Active Directory Role-Based Access Control (preview)
Microsoft Azure provides integrated access control management for resources and applications based on Azure Active Directory (Azure AD). With Azure AD, you can either manage user accounts and applications specifically for your Azure based applications, or you can federate your existing Active Directory infrastructure with Azure AD for company-wide single-sign-on that also spans Azure resources and Azure hosted applications. You can then assign those Azure AD user and application identities to global and service-specific roles in order to grant access to Azure resources.
For Azure Service Bus, the management of namespaces and all related resources through the Azure portal and the Azure resource management API is already protected using the role-based access control (RBAC) model. RBAC for runtime operations is a feature now in public preview.
An application that uses Azure AD RBAC does not need to handle SAS rules and keys or any other access tokens specific to Service Bus. The client app interacts with Azure AD to establish an authentication context, and acquires an access token for Service Bus. With domain user accounts that require interactive login, the application never handles any credentials directly.
Service Bus roles and permissions
Azure provides the below built-in RBAC roles for authorizing access to a Service Bus namespace:
- Azure Service Bus Data Owner (Preview): Enables data access to Service Bus namespace and its entities (Queues, Topics, Subscriptions and Filters)
We earlier supported adding managed identity to the "Owner" or "Contributor" role.
However, data access privileges for "Owner" and "Contributor" role will no longer be honored. If you were using the "Owner" or "Contributor" role, then those will need to be adapted to utilize the "Azure Service Bus Data Owner (Preview)" role.
Use Service Bus with an Azure AD domain user account
The following section describes the steps required to create and run a sample application that prompts for an interactive Azure AD user to sign in, how to grant Service Bus access to that user account, and how to use that identity to access Event Hubs.
This introduction describes a simple console application, the code for which is on GitHub.
Create an Active Directory user account
This first step is optional. Every Azure subscription is automatically paired with an Azure Active Directory tenant and if you have access to an Azure subscription, your user account is already registered. That means you can just use your account.
If you still want to create a specific account for this scenario, follow these steps. You must have permission to create accounts in the Azure Active Directory tenant, which may not be the case for larger enterprise scenarios.
Create a Service Bus namespace
Once the namespace is created, navigate to its Access Control (IAM) page on the portal, and then click Add role assignment to add the Azure AD user account to the Owner role. If you use your own user account and you created the namespace, you are already in the Owner role. To add a different account to the role, search for the name of the web application in the Add permissions panel Select field, and then click the entry. Then click Save.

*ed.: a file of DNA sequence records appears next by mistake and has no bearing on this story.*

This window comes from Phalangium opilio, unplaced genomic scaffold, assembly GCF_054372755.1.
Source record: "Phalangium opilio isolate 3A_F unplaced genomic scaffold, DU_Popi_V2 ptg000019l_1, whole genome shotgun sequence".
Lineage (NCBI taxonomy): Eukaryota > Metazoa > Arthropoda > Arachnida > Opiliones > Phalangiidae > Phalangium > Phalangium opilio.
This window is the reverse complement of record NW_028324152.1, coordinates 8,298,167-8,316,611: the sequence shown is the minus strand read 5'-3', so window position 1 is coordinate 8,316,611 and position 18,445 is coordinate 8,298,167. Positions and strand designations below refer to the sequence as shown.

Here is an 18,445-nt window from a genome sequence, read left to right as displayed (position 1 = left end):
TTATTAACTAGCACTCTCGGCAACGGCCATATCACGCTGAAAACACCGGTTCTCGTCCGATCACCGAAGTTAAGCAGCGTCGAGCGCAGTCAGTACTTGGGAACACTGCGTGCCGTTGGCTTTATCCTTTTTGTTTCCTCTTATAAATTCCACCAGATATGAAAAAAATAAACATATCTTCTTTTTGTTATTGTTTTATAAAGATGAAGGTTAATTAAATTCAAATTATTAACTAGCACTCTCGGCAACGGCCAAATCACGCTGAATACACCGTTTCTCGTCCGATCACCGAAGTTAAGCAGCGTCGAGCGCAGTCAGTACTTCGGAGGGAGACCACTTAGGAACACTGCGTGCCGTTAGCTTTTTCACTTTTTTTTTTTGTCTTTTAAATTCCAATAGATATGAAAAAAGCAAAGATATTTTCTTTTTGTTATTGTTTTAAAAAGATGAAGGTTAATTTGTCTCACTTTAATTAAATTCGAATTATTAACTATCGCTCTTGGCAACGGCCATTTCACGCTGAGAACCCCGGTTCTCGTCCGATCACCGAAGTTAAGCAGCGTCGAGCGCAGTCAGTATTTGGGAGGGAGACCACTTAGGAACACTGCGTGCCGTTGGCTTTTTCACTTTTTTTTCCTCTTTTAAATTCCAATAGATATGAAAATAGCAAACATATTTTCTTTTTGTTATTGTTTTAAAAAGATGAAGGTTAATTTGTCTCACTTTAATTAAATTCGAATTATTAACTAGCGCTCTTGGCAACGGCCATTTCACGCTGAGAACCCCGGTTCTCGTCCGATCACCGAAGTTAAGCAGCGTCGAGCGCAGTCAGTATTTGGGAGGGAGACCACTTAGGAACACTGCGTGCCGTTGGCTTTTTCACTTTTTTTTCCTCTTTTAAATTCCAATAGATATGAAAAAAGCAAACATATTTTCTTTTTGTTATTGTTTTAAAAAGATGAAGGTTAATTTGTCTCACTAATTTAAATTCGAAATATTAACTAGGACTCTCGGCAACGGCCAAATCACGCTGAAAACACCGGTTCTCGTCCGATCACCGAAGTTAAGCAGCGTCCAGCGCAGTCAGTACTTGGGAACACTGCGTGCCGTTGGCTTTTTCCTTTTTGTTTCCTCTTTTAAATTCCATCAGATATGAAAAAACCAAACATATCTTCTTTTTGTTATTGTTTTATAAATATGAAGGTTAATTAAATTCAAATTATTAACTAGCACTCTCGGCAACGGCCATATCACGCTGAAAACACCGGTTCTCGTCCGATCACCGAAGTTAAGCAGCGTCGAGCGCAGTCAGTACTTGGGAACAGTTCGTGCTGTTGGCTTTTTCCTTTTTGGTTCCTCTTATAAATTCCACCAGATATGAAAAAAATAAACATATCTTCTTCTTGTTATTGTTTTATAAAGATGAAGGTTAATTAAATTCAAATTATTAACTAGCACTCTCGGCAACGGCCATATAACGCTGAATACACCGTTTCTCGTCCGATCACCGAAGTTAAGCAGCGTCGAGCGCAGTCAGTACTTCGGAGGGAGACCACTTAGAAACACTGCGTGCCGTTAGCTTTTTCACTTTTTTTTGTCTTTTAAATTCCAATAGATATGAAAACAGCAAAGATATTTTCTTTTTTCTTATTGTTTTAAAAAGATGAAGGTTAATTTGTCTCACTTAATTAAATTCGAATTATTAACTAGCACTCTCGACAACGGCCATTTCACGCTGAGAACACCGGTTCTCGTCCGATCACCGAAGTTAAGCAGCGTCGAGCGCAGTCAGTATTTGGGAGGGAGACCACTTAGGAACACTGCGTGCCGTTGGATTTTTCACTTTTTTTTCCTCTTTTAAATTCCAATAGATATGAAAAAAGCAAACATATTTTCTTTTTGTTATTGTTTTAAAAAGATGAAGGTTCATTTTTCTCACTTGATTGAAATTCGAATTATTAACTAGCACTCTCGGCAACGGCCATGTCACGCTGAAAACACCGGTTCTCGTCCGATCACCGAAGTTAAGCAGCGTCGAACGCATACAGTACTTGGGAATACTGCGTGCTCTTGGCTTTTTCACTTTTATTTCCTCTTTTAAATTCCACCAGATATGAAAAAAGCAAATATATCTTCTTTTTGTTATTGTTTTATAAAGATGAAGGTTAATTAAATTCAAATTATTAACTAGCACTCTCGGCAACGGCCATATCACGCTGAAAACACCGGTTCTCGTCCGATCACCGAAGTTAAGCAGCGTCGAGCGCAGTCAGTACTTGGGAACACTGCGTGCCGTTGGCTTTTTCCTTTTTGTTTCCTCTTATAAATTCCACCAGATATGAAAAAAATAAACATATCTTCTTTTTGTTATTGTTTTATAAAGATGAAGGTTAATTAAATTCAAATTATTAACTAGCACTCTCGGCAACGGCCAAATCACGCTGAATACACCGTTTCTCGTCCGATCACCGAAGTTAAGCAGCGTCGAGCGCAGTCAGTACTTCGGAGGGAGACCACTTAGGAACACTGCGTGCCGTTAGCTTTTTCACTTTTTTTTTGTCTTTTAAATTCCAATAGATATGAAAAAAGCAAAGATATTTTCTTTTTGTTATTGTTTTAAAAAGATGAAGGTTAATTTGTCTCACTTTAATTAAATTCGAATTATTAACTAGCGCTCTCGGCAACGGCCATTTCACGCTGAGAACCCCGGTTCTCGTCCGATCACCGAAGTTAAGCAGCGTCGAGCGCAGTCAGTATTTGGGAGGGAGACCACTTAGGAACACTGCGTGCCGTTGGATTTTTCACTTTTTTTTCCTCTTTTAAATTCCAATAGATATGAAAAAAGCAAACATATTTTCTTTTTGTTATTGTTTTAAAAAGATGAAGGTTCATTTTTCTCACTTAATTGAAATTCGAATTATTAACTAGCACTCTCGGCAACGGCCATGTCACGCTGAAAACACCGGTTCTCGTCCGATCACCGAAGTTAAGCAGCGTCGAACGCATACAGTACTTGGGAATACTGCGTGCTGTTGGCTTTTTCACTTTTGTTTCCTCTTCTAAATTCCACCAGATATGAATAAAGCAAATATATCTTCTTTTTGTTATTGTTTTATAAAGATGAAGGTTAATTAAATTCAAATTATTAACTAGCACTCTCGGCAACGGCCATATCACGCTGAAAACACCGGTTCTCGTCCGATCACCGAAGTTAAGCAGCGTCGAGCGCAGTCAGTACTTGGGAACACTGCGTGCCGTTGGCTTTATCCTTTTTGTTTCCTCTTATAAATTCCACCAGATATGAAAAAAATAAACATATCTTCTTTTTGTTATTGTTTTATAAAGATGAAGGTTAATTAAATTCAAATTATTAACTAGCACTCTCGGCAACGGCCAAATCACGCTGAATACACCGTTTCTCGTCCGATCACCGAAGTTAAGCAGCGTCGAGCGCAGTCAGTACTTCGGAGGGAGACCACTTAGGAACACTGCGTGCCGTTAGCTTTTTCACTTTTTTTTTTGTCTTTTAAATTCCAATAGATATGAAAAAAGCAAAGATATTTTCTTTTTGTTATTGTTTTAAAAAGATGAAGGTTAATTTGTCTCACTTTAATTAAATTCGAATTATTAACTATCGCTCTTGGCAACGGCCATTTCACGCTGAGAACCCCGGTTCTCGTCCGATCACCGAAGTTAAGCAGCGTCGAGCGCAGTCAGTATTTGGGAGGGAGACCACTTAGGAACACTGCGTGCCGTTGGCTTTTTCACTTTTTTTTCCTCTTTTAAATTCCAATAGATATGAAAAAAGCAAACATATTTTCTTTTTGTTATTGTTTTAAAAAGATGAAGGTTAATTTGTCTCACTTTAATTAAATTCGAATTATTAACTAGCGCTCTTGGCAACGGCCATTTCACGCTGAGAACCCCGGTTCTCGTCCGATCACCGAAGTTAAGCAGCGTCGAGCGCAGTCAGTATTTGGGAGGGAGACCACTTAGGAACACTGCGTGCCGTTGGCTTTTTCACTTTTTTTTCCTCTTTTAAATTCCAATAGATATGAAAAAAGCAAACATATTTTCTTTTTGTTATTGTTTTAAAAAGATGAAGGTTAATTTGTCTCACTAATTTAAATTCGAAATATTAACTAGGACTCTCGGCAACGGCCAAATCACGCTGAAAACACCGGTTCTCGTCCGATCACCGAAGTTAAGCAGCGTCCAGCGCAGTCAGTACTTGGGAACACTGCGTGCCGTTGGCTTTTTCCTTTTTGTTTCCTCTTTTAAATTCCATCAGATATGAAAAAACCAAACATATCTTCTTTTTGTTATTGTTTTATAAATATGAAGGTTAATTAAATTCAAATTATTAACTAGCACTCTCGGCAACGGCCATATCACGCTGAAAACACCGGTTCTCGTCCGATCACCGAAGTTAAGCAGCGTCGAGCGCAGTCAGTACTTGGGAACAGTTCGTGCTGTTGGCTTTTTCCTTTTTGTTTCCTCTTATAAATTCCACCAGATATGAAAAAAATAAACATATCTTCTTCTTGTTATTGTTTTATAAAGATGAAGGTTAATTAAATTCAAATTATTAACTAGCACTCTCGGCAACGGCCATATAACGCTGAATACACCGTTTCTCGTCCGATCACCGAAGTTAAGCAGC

The user account now has access to the Service Bus namespace, and to the queue you previously created.
Register the application
Before you can run the sample application, register it in Azure AD and approve the consent prompt that permits the application to access Azure Service Bus on its behalf.
Because the sample application is a console application, you must register a native application and add API permissions for Microsoft.ServiceBus to the "required permissions" set. Native applications also need a redirect-URI in Azure AD which serves as an identifier; the URI does not need to be a network destination. Use
https://servicebus.microsoft.com for this example, because the sample code already uses that URI.
The detailed registration steps are explained in this tutorial. Follow the steps to register a Native app, and then follow the update instructions to add the Microsoft.ServiceBus API to the required permissions. As you follow the steps, make note of the TenantId and the ApplicationId, as you will need these values to run the application.
Run the app
Before you can run the sample, edit the App.config file and, depending on your scenario, set the following values:
tenantId: Set to TenantId value.
clientId: Set to ApplicationId value.
clientSecret: If you want to sign in using the client secret, create it in Azure AD. Also, use a web app or API instead of a native app. Also, add the app under Access Control (IAM) in the namespace you previously created.
serviceBusNamespaceFQDN: Set to the full DNS name of your newly created Service Bus namespace; for example,
queueName: Set to the name of the queue you created.
- The redirect URI you specified in your app in the previous steps.
When you run the console application, you are prompted to select a scenario; click Interactive User Login by typing its number and pressing ENTER. The application displays a login window, asks for your consent to access Service Bus, and then uses the service to run through the send/receive scenario using the login identity.
To learn more about Service Bus messaging, see the following topics.